Bird, Airplane, and Bicycle Formations

Yes, I know this is an unusual title as well as combination of subjects. Stay with me. In "Engineering and Migratory Birds", it was shown that birds are designed and equipped for their long journeys. Now we will look at the dynamics of that V formation.

"Because it is cheep, Cowboy Bob?"

That's cute. Actually, the formation is cheaper than going it alone when it comes to the expenditure of energy. There is also physics involved that they do not have to consider — but researchers do.

Aerodynamics affect airplanes and jets as well as bicycles. The intricacies of migratory bird formations like these pelicans are far more complex and exhibit creation.
Pelicans in formation (cropped), Flickr / Peter Kaminski (CC BY 2.0)

When airplanes are flying in a tight formation, not only do they have to keep from touching each other and possibly losing control, but the movement of the air affects them. (I wonder if this is an example of aerodynamic biomimetics, where humans draw inspiration from what they observe in nature?) Obviously, birds are using their own power and not jet engines or propellers.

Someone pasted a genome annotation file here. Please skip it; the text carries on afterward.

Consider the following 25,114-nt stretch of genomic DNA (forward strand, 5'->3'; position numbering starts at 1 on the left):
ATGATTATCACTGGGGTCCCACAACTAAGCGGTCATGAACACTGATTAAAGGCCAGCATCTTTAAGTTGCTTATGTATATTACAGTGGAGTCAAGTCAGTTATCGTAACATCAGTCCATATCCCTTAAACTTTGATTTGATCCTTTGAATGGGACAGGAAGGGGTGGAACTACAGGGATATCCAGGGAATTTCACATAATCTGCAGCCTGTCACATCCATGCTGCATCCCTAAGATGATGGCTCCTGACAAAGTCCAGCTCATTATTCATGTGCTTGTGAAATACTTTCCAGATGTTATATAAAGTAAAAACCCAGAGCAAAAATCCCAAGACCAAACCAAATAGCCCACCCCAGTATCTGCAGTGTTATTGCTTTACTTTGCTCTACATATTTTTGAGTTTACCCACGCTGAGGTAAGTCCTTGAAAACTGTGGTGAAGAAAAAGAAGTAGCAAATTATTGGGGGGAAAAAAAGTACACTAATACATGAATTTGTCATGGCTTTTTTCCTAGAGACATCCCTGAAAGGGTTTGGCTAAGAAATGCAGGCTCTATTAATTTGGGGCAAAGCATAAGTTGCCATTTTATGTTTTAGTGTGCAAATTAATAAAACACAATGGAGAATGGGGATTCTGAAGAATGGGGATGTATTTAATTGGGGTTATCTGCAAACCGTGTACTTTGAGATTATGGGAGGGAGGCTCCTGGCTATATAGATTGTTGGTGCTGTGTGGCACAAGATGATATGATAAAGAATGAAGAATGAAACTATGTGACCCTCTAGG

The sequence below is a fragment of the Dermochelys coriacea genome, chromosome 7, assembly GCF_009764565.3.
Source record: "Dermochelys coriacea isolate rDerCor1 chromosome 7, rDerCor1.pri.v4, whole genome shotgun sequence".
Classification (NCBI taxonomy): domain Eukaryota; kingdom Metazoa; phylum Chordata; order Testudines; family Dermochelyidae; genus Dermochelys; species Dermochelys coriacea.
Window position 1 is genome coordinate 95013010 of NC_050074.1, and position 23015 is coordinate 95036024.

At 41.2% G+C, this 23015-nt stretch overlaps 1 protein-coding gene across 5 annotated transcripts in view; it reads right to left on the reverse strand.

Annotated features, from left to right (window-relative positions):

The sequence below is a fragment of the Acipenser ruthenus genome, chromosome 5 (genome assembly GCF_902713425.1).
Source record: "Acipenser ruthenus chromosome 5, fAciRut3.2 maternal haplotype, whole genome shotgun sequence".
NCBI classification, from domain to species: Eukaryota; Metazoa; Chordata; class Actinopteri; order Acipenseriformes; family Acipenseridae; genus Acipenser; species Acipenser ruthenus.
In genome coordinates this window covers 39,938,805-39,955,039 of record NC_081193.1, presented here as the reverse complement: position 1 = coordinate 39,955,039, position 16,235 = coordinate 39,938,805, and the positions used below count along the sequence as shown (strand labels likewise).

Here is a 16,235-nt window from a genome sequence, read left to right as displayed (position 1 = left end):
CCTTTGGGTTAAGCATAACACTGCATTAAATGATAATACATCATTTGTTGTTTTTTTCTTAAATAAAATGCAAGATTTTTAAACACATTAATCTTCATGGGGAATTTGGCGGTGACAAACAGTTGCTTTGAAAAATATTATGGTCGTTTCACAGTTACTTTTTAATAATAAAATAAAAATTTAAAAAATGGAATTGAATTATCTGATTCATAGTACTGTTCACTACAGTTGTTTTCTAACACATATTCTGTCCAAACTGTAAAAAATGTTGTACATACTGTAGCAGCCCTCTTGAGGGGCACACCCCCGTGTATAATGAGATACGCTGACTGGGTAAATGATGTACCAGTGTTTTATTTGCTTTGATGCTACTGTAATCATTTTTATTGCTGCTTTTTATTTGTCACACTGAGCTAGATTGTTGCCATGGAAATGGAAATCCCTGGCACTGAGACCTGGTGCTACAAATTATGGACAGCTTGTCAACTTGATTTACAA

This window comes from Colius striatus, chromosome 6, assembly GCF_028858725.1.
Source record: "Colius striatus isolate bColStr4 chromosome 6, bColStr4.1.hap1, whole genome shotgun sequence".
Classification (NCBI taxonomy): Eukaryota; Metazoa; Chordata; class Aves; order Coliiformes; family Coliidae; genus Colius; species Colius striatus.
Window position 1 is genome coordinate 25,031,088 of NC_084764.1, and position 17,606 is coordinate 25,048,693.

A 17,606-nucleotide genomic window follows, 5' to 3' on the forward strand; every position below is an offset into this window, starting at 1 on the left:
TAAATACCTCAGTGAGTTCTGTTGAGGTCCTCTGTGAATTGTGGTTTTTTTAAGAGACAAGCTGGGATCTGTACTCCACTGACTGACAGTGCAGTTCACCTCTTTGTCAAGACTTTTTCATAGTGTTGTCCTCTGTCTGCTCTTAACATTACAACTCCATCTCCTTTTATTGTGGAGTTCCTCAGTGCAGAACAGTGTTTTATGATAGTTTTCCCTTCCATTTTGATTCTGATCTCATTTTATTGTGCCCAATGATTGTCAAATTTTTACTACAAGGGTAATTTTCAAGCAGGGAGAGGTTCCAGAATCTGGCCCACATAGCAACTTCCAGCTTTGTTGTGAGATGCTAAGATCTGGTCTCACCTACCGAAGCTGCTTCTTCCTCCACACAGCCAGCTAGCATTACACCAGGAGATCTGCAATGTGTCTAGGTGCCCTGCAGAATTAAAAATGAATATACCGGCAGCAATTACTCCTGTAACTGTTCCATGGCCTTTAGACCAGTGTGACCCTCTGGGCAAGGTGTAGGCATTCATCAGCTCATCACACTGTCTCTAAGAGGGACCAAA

In a surprisingly similar way, bicycles in a pace line have the rider at the front taking the brunt of the wind, and riders further back and taking less. This is called drafting. (Sometimes people try to get that benefit by riding dangerously close to a big rig on the highway. Also, this scene from Breaking Away really is possible.) These things all come into play when birds fly in formation — and their muscle-powered flapping makes the dynamics even more profound.

Why do so many birds fly in a V formation? Is it a matter of safety in numbers, an energy saving maneuver, or just a good way to keep a more navigationally astute leader in sight? The aeronautical adjustments required to maximize the energetic advantages of the V formation are remarkably complex. A study of northern bald ibises just published in Nature shows, however, that birdbrains can keep up and perhaps teach a few aerodynamic lessons themselves. 

To read the rest of this interesting article, navigate over to "Why Do So Many Birds Fly in a V Formation?"